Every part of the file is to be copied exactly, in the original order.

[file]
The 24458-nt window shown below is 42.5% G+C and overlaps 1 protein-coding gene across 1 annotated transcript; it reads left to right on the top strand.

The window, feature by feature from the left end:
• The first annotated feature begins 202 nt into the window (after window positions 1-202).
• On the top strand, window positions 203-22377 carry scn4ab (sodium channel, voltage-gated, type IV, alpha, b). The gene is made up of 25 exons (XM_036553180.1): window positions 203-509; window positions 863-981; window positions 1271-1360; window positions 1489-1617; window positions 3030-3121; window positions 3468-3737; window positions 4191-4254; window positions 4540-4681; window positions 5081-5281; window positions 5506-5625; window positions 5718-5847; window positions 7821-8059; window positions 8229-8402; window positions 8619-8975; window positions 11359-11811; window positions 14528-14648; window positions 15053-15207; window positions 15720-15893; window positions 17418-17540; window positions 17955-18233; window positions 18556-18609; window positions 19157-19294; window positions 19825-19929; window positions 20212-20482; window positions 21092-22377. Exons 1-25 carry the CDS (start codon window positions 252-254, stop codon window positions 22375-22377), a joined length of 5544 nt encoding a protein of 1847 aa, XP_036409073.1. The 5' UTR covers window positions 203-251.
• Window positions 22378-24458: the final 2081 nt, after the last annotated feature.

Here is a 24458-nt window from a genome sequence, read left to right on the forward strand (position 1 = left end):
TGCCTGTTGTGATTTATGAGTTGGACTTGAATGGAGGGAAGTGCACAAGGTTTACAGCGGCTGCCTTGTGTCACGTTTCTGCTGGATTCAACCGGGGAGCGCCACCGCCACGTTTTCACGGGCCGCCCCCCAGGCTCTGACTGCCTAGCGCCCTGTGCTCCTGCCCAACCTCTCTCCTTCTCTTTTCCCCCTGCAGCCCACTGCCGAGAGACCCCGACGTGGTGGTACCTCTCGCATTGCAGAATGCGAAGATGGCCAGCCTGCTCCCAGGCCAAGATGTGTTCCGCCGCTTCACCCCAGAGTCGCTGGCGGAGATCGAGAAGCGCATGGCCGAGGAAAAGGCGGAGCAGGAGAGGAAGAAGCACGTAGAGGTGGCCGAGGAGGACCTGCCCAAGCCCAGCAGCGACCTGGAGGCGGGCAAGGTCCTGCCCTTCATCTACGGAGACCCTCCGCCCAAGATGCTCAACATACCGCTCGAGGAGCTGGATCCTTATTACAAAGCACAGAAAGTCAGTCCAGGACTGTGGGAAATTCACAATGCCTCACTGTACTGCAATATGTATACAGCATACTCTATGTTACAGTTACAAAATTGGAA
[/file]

The 24458-nt window shown below is 42.5% G+C and overlaps 1 protein-coding gene across 1 annotated transcript; it reads left to right on the top strand.

The window, feature by feature from the left end:
• The first annotated feature begins 202 nt into the window (after window positions 1-202).
• On the top strand, window positions 203-22377 carry scn4ab (sodium channel, voltage-gated, type IV, alpha, b). The gene is made up of 25 exons (XM_036553180.1): window positions 203-509; window positions 863-981; window positions 1271-1360; window positions 1489-1617; window positions 3030-3121; window positions 3468-3737; window positions 4191-4254; window positions 4540-4681; window positions 5081-5281; window positions 5506-5625; window positions 5718-5847; window positions 7821-8059; window positions 8229-8402; window positions 8619-8975; window positions 11359-11811; window positions 14528-14648; window positions 15053-15207; window positions 15720-15893; window positions 17418-17540; window positions 17955-18233; window positions 18556-18609; window positions 19157-19294; window positions 19825-19929; window positions 20212-20482; window positions 21092-22377. Exons 1-25 carry the CDS (start codon window positions 252-254, stop codon window positions 22375-22377), a joined length of 5544 nt encoding a protein of 1847 aa, XP_036409073.1. The 5' UTR covers window positions 203-251.
• Window positions 22378-24458: the final 2081 nt, after the last annotated feature.

Here is a 24458-nt window from a genome sequence, read left to right on the forward strand (position 1 = left end):
TGCCTGTTGTGATTTATGAGTTGGACTTGAATGGAGGGAAGTGCACAAGGTTTACAGCGGCTGCCTTGTGTCACGTTTCTGCTGGATTCAACCGGGGAGCGCCACCGCCACGTTTTCACGGGCCGCCCCCCAGGCTCTGACTGCCTAGCGCCCTGTGCTCCTGCCCAACCTCTCTCCTTCTCTTTTCCCCCTGCAGCCCACTGCCGAGAGACCCCGACGTGGTGGTACCTCTCGCATTGCAGAATGCGAAGATGGCCAGCCTGCTCCCAGGCCAAGATGTGTTCCGCCGCTTCACCCCAGAGTCGCTGGCGGAGATCGAGAAGCGCATGGCCGAGGAAAAGGCGGAGCAGGAGAGGAAGAAGCACGTAGAGGTGGCCGAGGAGGACCTGCCCAAGCCCAGCAGCGACCTGGAGGCGGGCAAGGTCCTGCCCTTCATCTACGGAGACCCTCCGCCCAAGATGCTCAACATACCGCTCGAGGAGCTGGATCCTTATTACAAAGCACAGAAAGTCAGTCCAGGACTGTGGGAAATTCACAATGCCTCACTGTACTGCAATATGTATACAGCATACTCTATGTTACAGTTACAAAATTGGAA